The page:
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Old 18-07-2018, 16:49   #1
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9 V difference between ground and ground

My windlass stopped working a couple of days ago. Not so strange when I measured the voltage between the terminals, less than 4 V.
The negative windlasscable is comnected to the generators ground. I have not changed anything on it after I bought the boat more than one year ago. The ground had no cable attached, except to the windlass. Should it not be a cable attached to negative terminal to the batteries? The difference between battery ground and generator ground was 9 V, that was the reason to the low voltage at the windlass..
I suppose I just can move the cable to another groundpoint, but something must be wrong, somethimg that might become a problem later. Any ideas of what have happened and how to fix it?
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Old 18-07-2018, 18:08   #2
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Re: 9 V difference between ground and ground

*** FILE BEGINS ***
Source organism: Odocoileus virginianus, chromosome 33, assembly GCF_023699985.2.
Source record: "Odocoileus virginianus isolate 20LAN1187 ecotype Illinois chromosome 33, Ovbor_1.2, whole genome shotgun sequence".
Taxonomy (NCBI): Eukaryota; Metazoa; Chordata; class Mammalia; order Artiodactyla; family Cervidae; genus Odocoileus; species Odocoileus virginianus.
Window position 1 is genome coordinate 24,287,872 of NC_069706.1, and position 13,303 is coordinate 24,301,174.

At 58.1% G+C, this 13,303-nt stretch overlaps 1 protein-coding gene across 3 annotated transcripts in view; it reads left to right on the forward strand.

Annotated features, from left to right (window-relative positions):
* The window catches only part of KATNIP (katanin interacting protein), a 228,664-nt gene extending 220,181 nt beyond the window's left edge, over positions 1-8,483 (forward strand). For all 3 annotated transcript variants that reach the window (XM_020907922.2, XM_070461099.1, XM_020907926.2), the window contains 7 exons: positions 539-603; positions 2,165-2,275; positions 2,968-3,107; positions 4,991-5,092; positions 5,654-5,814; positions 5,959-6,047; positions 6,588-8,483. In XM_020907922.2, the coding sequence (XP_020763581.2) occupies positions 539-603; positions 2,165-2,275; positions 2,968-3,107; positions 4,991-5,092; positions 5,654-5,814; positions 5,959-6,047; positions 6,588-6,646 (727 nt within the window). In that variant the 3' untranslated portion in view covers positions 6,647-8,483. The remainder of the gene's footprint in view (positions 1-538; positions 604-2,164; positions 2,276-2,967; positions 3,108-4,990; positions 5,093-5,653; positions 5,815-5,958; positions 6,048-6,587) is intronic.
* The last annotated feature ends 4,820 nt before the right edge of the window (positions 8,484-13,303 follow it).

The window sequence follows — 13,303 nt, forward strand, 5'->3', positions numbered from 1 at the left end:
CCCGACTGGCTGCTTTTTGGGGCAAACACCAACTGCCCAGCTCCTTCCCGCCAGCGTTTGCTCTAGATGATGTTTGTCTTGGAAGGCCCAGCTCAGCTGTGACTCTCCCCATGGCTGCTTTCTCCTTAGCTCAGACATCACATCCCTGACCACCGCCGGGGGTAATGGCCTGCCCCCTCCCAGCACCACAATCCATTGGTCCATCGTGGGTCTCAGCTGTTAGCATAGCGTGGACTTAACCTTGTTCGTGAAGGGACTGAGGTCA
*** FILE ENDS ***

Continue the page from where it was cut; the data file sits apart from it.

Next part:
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Originally Posted by Arrandir View Post
-The negative windlass cable is comnected to the generators ground.
-The ground had no cable attached, except to the windlass.
-The difference between battery ground and generator ground was 9 V, that was the reason to the low voltage at the windlass..
-I suppose I just can move the cable to another groundpoint, but something must be wrong, somethimg that might become a problem later.
Your questions suggest that you do not have a solid grasp of recreational marine wiring practices.

I am understanding from your description that: The deck mounted windlass is connected to the auxiliary generator VAC earth ground point and that connection for the auxiliary generator earth ground only to the windlass DC negative connection.

If that is correct. I strongly, strongly suggest: